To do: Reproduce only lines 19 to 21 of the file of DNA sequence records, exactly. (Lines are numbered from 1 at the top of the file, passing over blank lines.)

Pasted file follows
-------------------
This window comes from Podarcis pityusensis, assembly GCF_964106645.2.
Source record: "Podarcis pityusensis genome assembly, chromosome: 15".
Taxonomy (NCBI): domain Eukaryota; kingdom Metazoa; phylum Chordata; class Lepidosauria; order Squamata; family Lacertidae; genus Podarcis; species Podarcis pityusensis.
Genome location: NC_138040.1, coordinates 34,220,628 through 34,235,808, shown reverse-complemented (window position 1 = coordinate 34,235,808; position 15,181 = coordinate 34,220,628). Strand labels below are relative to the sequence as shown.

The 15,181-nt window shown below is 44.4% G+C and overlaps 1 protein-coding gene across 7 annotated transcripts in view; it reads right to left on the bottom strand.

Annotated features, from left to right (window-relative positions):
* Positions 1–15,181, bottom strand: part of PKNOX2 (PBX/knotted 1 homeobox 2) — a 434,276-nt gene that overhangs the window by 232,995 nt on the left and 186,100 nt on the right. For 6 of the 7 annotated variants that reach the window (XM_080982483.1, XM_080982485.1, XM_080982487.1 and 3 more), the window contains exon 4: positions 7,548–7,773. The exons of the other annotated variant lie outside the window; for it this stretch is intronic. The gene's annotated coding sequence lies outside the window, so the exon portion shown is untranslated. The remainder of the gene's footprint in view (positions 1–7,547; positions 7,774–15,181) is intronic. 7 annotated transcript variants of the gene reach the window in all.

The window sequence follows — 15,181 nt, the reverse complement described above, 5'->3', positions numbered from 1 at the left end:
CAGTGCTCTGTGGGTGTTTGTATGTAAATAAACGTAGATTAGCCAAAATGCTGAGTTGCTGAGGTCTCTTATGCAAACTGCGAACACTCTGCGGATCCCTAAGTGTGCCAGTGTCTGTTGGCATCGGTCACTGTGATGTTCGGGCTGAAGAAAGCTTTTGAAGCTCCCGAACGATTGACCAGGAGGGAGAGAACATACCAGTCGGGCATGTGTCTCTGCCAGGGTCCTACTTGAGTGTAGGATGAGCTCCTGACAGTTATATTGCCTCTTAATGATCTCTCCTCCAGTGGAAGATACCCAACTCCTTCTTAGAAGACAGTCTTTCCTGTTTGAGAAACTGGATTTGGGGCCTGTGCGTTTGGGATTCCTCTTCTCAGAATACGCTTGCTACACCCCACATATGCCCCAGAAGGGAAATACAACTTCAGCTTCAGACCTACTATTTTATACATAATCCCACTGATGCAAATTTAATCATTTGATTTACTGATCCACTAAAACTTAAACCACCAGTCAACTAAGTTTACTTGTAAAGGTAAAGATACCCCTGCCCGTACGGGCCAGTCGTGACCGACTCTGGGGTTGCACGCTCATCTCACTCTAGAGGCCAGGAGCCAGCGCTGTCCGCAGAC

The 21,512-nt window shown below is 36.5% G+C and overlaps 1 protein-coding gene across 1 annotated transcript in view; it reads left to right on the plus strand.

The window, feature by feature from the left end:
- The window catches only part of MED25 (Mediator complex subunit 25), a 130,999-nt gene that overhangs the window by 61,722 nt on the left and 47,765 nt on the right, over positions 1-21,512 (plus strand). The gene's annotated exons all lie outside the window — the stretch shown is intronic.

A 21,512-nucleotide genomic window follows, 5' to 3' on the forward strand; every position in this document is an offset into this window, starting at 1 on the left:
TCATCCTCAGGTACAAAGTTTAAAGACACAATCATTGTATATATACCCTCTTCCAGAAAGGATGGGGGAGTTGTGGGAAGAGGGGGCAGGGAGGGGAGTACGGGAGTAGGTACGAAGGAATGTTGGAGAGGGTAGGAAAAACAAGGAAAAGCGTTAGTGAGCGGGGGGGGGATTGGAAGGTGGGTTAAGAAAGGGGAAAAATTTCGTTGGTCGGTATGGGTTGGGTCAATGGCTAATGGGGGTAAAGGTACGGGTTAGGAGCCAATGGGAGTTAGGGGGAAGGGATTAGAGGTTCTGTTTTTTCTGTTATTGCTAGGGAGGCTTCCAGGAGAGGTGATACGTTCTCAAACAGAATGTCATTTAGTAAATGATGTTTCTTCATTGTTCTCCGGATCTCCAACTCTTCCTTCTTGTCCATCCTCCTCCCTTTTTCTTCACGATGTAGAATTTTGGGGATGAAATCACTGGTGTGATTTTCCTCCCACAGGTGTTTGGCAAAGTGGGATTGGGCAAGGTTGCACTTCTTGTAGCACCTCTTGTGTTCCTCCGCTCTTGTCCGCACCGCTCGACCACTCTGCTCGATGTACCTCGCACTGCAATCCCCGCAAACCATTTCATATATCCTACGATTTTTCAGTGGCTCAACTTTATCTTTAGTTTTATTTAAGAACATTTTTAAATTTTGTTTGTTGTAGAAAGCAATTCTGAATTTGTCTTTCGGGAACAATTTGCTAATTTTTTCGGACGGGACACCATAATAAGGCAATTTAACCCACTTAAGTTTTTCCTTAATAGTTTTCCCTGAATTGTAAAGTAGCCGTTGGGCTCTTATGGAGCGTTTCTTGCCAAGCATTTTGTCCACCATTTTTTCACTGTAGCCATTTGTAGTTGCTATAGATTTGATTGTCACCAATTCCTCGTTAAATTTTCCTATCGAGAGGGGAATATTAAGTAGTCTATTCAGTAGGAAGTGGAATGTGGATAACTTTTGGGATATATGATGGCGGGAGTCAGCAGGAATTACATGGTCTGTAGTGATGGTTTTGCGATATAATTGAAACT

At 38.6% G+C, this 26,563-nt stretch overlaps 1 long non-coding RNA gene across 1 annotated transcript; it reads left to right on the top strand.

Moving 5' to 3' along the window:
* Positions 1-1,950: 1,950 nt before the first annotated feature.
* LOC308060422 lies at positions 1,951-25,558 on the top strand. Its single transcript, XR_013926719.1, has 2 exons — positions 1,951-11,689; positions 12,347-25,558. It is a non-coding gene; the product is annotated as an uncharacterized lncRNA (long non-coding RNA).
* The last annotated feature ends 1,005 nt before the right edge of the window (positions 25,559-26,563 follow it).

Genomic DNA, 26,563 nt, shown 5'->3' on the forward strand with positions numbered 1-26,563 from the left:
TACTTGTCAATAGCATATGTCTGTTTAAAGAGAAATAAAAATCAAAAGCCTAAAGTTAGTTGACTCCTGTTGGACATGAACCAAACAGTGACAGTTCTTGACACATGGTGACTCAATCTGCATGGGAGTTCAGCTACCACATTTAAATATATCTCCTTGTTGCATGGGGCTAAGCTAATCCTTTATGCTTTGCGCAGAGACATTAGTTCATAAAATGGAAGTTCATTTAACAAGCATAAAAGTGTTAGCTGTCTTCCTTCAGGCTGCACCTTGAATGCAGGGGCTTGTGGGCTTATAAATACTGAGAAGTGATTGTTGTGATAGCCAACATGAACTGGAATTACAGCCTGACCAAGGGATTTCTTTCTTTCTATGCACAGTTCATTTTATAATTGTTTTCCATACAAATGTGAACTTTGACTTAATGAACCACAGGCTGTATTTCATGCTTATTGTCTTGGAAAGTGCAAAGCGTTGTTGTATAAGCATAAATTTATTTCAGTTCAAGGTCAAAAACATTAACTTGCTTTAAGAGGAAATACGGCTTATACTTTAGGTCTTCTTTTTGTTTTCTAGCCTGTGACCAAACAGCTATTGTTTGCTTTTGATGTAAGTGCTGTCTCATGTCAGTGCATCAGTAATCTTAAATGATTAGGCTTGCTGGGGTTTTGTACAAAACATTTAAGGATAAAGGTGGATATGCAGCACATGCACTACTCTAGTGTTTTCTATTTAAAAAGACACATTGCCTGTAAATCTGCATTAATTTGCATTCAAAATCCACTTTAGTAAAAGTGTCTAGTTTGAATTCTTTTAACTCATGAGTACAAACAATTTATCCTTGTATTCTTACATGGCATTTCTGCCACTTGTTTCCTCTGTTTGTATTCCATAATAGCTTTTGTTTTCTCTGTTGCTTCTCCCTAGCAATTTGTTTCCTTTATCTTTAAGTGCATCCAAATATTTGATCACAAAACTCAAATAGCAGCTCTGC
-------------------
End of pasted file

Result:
* The last annotated feature ends 1,005 nt before the right edge of the window (positions 25,559-26,563 follow it).

Genomic DNA, 26,563 nt, shown 5'->3' on the forward strand with positions numbered 1-26,563 from the left:
TACTTGTCAATAGCATATGTCTGTTTAAAGAGAAATAAAAATCAAAAGCCTAAAGTTAGTTGACTCCTGTTGGACATGAACCAAACAGTGACAGTTCTTGACACATGGTGACTCAATCTGCATGGGAGTTCAGCTACCACATTTAAATATATCTCCTTGTTGCATGGGGCTAAGCTAATCCTTTATGCTTTGCGCAGAGACATTAGTTCATAAAATGGAAGTTCATTTAACAAGCATAAAAGTGTTAGCTGTCTTCCTTCAGGCTGCACCTTGAATGCAGGGGCTTGTGGGCTTATAAATACTGAGAAGTGATTGTTGTGATAGCCAACATGAACTGGAATTACAGCCTGACCAAGGGATTTCTTTCTTTCTATGCACAGTTCATTTTATAATTGTTTTCCATACAAATGTGAACTTTGACTTAATGAACCACAGGCTGTATTTCATGCTTATTGTCTTGGAAAGTGCAAAGCGTTGTTGTATAAGCATAAATTTATTTCAGTTCAAGGTCAAAAACATTAACTTGCTTTAAGAGGAAATACGGCTTATACTTTAGGTCTTCTTTTTGTTTTCTAGCCTGTGACCAAACAGCTATTGTTTGCTTTTGATGTAAGTGCTGTCTCATGTCAGTGCATCAGTAATCTTAAATGATTAGGCTTGCTGGGGTTTTGTACAAAACATTTAAGGATAAAGGTGGATATGCAGCACATGCACTACTCTAGTGTTTTCTATTTAAAAAGACACATTGCCTGTAAATCTGCATTAATTTGCATTCAAAATCCACTTTAGTAAAAGTGTCTAGTTTGAATTCTTTTAACTCATGAGTACAAACAATTTATCCTTGTATTCTTACATGGCATTTCTGCCACTTGTTTCCTCTGTTTGTATTCCATAATAGCTTTTGTTTTCTCTGTTGCTTCTCCCTAGCAATTTGTTTCCTTTATCTTTAAGTGCATCCAAATATTTGATCACAAAACTCAAATAGCAGCTCTGC